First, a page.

The surprising win in the Supreme Court’s affirmative action ruling

Students and others gather at Harvard University's Science Center Plaza to rally in support of affirmative action after the Supreme Court ruling on July 1, 2023 in Cambridge. (Scott Eisen/Getty Images)
Students and others gather at Harvard University's Science Center Plaza to rally in support of affirmative action after the Supreme Court ruling on July 1, 2023 in Cambridge. (Scott Eisen/Getty Images)

Although headlines this week roared that the Supreme Court has “banned” affirmative action in college admissions, the 40-page opinion is more nuanced. To be sure, the court imposed new limits on how schools can consider race. But at the same time, the court explicitly endorsed a “holistic” approach to admissions, where admissions officers can consider the many ways in which an applicant’s race may have shaped his or her identity. Opponents of affirmative action who were hoping for a strict colorblind regime didn’t get it.

How to reconcile these two competing strands in the court’s majority opinion? The key difference is between race consciousness on the individual level versus the group level. The former is still allowed. The latter is not — or at least is subject to greater restrictions.

Being conscious of race at the individual level means recognizing that for many people, racial identity is a critical part of who they are. A young Latina, inspired by her heritage, may engage in artistic pursuits linked to her cultural background. A Black high-schooler, drawing on his experiences being racially profiled, may be active in the Black Lives Matter movement. An Asian-American student may be shaped by her experiences as a young child serving as an interpreter for her Chinese-speaking parents.

The Supreme Court has made clear that all of this — and more — can continue to be considered in the admissions process. As Chief Justice John Roberts wrote for the majority: “[N]othing in this opinion should be construed as prohibiting universities from considering an applicant’s discussion of how race affected his or her life, be it through discrimination, inspiration, or otherwise.” In fact, this is the way that most colleges and universities have always considered an applicant’s race: not as a stand-alone factor, but as one of many facets that contribute to an applicant’s identity.

The fact that the court endorsed this consideration of race was by no means a foregone conclusion. Many opponents of affirmative action have long advocated for a strict form of “color blindness” that erases race from an applicant’s life altogether, and had hoped the court would approve that view. The court pointedly refused to go that far.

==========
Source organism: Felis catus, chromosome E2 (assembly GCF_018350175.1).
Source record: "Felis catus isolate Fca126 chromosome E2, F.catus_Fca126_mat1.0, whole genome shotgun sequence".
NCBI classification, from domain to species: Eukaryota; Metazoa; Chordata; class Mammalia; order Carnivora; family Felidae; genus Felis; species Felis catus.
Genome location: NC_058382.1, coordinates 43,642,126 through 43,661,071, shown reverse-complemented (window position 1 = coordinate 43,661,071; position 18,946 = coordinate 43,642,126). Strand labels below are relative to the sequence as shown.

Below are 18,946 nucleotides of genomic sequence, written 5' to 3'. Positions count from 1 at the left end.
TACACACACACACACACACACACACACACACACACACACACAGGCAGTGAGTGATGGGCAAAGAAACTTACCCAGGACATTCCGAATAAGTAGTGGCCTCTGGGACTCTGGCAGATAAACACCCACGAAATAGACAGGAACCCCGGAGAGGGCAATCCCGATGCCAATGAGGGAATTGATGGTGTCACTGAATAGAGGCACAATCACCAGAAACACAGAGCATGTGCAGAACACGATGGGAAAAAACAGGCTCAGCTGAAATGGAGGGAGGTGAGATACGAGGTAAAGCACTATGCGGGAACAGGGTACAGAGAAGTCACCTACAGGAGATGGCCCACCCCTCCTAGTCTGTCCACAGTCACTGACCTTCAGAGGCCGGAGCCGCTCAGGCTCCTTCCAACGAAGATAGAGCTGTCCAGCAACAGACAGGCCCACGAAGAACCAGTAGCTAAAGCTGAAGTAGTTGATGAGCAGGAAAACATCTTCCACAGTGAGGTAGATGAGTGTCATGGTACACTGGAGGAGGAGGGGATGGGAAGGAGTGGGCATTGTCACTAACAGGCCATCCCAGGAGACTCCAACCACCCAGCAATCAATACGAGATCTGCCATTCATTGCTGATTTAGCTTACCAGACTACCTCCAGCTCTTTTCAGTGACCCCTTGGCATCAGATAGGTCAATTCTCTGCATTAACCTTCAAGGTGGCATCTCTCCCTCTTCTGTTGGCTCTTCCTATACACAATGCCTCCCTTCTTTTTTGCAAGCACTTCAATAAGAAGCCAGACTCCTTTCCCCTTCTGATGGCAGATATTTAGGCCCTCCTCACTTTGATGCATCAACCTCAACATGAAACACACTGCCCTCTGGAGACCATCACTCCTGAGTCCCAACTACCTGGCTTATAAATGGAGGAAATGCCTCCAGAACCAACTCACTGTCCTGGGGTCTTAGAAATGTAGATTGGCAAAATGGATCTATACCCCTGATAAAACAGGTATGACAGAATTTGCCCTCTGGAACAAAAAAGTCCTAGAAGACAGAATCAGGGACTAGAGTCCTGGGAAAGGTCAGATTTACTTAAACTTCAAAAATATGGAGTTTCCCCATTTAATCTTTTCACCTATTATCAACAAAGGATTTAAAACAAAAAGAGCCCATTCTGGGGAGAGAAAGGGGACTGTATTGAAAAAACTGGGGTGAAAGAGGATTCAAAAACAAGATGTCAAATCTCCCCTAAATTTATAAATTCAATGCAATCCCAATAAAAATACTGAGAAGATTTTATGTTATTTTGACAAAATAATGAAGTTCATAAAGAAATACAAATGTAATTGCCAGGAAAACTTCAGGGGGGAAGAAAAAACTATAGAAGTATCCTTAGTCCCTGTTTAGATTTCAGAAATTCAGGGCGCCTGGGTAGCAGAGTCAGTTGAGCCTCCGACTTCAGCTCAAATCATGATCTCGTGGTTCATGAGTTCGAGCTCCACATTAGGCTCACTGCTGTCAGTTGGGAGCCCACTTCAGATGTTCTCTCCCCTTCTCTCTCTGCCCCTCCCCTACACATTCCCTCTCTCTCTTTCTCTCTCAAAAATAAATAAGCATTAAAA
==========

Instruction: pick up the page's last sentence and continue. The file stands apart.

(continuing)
On the other hand, the majority opinion makes clear that race consciousness at the group level stands on different footing. Harvard, for example, has traditionally kept tabs on the percentages of various racial groups accepted as its admissions process unfolded, to ensure overall diversity in its entering class. As the dissenting justices point out, previous Supreme Court opinions had said that this interest — in assembling a diverse student body — is a compelling one that justifies consideration of race. Previous opinions had spoken eloquently about how diversity in the classroom prepares students for an increasingly multicultural world, allows students from different backgrounds to learn from each other and ensures that pathways to power remain visibly open to all.

But while we decry that backsliding, it’s important to recognize what remains.

After this week’s opinion, however, this form of race consciousness at the group level is on thin ice. The majority did not explicitly overrule its prior cases espousing the importance of diversity in an entering class, which is what has allowed colleges and universities to curate incoming classes with an eye towards overall diversity and a "critical mass" of students of color.  Yet the opinion contains enough troubling rhetoric that admissions officers will think twice about monitoring admissions percentages in the way that Harvard has done in the past.  This shift is what alarmed the dissenting justices, who criticized the opinion as "stripp[ing] out almost all uses of race in college admissions."

And indeed this change will be challenging for larger schools, where individualized review is a daunting task. The University of California, for example, enrolls over 200,000 undergraduates each fall. When a state initiative banned affirmative action there in 1996, the UC system — unable or unwilling to shift to a holistic admissions process — saw precipitous declines in enrollment of students of color, especially at its flagship schools. But the window that the Supreme Court has now explicitly allowed — to consider race at the individual level — provides an opening for smaller schools, or indeed for larger schools that are up to the task.

For those of us who believe in the critical benefits that flow from diversity in the classroom, the court's retrenchment on affirmative action is discouraging. But while we decry that backsliding, it’s important to recognize what remains. Colleges and universities can still consider an applicant’s race in admissions, so long as that is done at the individual level. That is a critical — and unexpected — win from this week’s opinion. Now it’s up to colleges and universities to make the most of it.

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Oren Sellstrom Cognoscenti contributor
Oren Sellstrom is the litigation director of Lawyers for Civil Rights.



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